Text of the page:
High School Counselor WeekWeekly stories, facts, trends, and other information from around the country
December 8, 2022
3 key mental health priorities for K-12 educators in 2023
K-12 Dive – December 5, 2022
While some of the challenges from 2022 will continue, several positive developments and opportunities will provide educators with the chance to make their schools more welcoming and affirming in 2023. Let’s look at where we are now — and what are likely to be the key mental health priorities for schools and districts in 2023.
Schools are becoming hotbeds of political conflict – especially in purple districts
USA Today – December 1, 2022
A new study based on surveys with hundreds of high school principals finds partisan politics are leading to more conflict at school. The problems are particularly bad at schools in purple communities, those whose voters are close to evenly split Republican-Democrat. High rates of principals in purple communities report a dramatic increase between 2018 and 2022 in parents or community members challenging instruction, and in harassment of LGBTQ+ students.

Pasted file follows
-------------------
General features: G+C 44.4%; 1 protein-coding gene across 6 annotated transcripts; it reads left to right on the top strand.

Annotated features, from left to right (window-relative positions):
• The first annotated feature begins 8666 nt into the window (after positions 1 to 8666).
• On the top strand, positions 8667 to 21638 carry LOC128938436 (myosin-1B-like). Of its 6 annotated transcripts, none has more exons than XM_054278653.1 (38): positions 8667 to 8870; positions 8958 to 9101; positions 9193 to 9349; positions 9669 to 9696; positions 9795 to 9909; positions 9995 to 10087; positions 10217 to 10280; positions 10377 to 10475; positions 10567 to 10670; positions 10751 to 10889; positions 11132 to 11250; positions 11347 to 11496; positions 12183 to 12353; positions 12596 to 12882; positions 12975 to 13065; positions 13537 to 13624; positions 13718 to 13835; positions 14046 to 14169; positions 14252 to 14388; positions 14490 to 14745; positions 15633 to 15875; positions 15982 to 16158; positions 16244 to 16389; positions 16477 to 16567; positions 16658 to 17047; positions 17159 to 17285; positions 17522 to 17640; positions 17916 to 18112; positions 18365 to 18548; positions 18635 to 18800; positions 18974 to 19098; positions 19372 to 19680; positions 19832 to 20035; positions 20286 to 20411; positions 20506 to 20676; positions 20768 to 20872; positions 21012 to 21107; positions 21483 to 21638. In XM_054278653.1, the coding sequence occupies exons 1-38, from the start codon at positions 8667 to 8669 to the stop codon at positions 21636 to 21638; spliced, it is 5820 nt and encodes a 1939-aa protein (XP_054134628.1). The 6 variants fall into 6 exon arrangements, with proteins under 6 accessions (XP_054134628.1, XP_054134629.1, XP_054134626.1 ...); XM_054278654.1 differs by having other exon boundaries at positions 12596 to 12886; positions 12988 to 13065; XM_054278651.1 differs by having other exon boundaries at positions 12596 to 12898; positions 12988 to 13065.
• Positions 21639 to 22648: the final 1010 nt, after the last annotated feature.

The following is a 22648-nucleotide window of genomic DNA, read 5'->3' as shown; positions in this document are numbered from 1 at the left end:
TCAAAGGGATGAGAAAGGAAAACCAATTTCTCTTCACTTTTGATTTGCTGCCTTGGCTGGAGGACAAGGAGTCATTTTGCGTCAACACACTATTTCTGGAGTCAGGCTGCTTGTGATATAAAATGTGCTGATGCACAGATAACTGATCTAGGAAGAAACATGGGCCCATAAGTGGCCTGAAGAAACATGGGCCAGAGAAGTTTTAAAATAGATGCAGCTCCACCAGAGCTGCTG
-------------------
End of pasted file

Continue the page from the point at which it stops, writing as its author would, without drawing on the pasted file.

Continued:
Later School Start Times More Popular, But What Are the Drawbacks?
NEA News – December 1, 2022
As schools across the country continue to struggle with the academic and mental wellness fallout of the pandemic, many educators and district administrators are rethinking some of the mainstays that have defined public schools for decades, including homework, technology, and the length of the school day and week. One potential change that generated momentum even before the pandemic is later school start times.
Post – December 6, 2022
Counselors’ Corner with Patrick O’Connor, Ph.D.
The final essay push
Post – December 6, 2022
College Advice & Timely Tips with Lee Bierer
Do you know the differences between a college and a university?
Post – November 28 2022
The College Solution with Lynn O’Shaughnessy
3 Things we get wrong in responding to child grief — and how to do better
KQED (CA) – December 5, 2022